While physicians in general generated less net revenue for their affiliated hospitals last year, primary-care doctors generated more, on average, than other specialists, according to a survey of hospital chief financial officers conducted by Merritt Hawkins (PDF)
, an Irving, Texas-based physician recruitment firm.
According to the survey of 102 CFOs conducted in January, physicians in the 18 specialties tracked by Merritt Hawkins brought in an average of almost $1.45 million to their affiliated hospitals—a 9% decrease from the $1.54 million recorded by physicians in 2010, the last time the survey was conducted. But the revenue generated by the direct admissions, procedures, tests and other services ordered by family physicians, internists and pediatricians equaled almost $1.57 million, which was up around 13% from the almost $1.39 million recorded in 2010. (Although it was still below the almost $1.6 million reported in a 2004 Merritt Hawkins survey.) And, while orthopedic surgeons (more than $2.68 million) and invasive cardiologists (almost $2.17 million) were the top revenue-generating specialties, the average figure for the 15 non-primary-care specialists was more than $1.42 million.
“I believe what they're saying,” said Dr. Perry Pugno, vice president for education of the American Academy of Family Physicians. “It's a lovely validation of what we've been saying: that family physicians are a valuable asset to their institutions—although they may not realize it until they dig into the numbers.”
Family physicians generated almost $2.07 million for their affiliated hospitals, an increase of more than 24.3% from the 2010 survey total of more than $1.66 million. Internists generated more than $1.84 million, which was about a 9.8% increase from the almost $1.68 million recorded in 2010. And pediatricians generated almost $788,000. This was an almost 8% decrease from the more than $856,000 reported for 2010.
The report noted that these gains could be a result of more family physicians and internists being employed by hospitals, while pediatricians are more likely to remain independent. Pugno also said that immunizations and other healthcare advances have helped keep children out of hospitals, while the use of healthcare resources by the country's aging population escalates.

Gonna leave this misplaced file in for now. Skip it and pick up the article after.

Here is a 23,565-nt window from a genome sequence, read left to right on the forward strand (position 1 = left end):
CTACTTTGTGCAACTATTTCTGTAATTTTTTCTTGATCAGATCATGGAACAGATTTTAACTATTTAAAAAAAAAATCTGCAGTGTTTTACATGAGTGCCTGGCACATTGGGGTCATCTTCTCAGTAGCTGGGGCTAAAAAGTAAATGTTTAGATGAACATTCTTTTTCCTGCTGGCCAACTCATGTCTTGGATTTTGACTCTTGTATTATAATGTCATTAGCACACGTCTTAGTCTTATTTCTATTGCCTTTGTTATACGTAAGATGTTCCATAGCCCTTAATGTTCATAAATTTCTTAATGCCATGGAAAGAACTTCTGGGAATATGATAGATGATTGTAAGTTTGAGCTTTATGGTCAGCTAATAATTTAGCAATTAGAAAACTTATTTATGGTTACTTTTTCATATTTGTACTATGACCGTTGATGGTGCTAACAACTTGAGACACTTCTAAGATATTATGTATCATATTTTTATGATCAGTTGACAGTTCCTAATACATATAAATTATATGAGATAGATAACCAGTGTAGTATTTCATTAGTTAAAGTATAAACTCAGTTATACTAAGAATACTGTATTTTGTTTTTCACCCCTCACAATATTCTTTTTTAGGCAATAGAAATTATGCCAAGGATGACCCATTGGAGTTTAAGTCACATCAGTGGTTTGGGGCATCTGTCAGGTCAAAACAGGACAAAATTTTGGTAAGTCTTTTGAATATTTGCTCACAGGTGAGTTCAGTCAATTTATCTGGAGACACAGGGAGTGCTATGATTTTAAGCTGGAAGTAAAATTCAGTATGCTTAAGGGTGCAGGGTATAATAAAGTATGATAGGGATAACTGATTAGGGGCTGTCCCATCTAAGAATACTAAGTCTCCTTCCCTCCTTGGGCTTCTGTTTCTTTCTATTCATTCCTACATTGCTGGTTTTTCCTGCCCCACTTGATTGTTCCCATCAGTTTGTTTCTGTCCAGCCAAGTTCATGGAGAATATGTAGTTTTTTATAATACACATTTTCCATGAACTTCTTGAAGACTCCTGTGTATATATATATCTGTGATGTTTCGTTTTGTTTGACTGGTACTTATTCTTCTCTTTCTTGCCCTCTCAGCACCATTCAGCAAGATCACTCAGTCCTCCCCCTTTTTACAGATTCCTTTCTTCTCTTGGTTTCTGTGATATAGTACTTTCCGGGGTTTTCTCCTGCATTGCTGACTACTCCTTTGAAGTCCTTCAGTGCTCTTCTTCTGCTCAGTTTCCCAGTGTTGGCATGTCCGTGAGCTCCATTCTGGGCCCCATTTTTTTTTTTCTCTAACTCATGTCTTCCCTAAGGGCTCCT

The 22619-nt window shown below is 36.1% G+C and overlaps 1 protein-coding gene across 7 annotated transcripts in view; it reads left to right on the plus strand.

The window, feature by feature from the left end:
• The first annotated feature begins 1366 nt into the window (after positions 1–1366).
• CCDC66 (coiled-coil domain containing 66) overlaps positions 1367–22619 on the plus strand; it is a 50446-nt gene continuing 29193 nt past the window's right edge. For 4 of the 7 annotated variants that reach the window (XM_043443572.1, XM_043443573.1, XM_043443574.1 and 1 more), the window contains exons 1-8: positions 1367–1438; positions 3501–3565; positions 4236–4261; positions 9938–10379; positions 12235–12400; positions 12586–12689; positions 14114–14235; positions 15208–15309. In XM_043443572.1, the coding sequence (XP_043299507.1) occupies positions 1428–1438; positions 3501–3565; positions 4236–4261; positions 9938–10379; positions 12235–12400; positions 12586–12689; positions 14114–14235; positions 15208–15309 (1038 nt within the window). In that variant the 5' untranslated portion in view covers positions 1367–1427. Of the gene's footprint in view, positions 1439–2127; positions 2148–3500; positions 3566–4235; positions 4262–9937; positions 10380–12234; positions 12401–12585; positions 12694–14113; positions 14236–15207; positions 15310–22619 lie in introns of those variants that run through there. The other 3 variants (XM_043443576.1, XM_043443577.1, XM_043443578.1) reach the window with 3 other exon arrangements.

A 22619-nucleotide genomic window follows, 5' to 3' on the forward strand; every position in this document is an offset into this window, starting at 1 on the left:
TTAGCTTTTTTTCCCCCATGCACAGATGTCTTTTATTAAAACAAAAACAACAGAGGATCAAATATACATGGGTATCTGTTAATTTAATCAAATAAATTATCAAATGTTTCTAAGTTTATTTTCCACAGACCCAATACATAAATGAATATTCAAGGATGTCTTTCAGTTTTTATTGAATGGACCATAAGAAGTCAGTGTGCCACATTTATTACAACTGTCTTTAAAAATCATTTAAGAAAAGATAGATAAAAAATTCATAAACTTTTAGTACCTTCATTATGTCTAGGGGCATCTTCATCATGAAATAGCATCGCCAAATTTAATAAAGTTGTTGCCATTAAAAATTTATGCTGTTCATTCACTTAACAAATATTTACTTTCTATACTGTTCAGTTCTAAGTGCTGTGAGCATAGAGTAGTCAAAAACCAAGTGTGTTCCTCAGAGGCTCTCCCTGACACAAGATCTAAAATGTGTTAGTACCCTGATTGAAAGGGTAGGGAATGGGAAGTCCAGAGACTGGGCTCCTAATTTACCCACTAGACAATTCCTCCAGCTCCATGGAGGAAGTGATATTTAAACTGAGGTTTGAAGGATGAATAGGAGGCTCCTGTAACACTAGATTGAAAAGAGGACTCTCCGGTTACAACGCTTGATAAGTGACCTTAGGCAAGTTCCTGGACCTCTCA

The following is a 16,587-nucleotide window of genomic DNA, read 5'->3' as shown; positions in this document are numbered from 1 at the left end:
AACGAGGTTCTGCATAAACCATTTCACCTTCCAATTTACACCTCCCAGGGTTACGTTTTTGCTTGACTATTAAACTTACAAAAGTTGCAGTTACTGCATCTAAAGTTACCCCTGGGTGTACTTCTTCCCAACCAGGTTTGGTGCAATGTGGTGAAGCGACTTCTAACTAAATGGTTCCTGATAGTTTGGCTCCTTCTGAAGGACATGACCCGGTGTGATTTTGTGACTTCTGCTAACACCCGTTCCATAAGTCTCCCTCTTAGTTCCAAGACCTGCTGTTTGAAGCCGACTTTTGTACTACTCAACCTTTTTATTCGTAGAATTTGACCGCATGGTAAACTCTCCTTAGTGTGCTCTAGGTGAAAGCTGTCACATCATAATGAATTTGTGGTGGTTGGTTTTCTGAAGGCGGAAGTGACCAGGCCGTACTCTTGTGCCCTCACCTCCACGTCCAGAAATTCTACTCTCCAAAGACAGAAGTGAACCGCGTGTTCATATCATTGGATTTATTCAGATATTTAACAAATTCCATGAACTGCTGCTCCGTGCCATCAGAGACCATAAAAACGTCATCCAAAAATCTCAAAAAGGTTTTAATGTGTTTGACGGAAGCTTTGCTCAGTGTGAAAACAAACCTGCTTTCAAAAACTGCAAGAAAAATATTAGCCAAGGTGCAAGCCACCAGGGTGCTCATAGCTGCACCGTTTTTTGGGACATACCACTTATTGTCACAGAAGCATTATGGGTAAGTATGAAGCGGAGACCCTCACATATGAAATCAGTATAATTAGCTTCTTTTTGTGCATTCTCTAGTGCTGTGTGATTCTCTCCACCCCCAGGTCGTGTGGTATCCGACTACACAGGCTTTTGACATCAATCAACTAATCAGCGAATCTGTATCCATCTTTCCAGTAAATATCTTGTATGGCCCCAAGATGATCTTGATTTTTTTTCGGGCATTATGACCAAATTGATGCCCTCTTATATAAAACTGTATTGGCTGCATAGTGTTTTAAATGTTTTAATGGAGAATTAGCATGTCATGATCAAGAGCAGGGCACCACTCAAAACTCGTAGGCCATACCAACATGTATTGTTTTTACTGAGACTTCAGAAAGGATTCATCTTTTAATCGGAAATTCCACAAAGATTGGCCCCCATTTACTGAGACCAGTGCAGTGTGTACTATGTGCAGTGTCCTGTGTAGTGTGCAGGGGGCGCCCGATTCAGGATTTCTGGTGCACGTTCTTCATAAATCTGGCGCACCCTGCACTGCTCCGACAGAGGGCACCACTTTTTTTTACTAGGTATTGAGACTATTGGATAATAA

“It is true that neurosurgeons and invasive cardiologists generate big dollars for hospitals, but they're expensive professions, they demand high salaries and use expensive equipment,” Pugno said.
He added that primary-care physicians can demonstrate economic value by showing how a daily 25-cent prescription regimen can help avoid a $125,000 hospitalization.
“Most of the countries in the developed world figured this out a while ago,” Pugno said while explaining the healthcare system's need for a strong primary-care foundation. “In the U.S., it's just starting to dawn on us.”
This was the fifth physician revenue-generation survey conducted by Merritt Hawkins. Previous surveys were done in 2002, 2004, 2007 and 2010. The report acknowledged that 62% of survey respondents were from hospitals with 100 beds or fewer, so smaller institutions “are somewhat over-represented” in the report.
The report noted that the healthcare system is in a transition from payments based on volume toward payment based on quality outcomes and value metrics, but fee-for-service still remains the dominant payment model.
“For today, volume remains the name of the game in payments for healthcare services, and volume of services continues to be largely driven by physicians,” the report concluded. “Little takes place in medicine that is not ordered by, reviewed by, or performed by a doctor.”Follow Andis Robeznieks on Twitter: @MHARobeznieks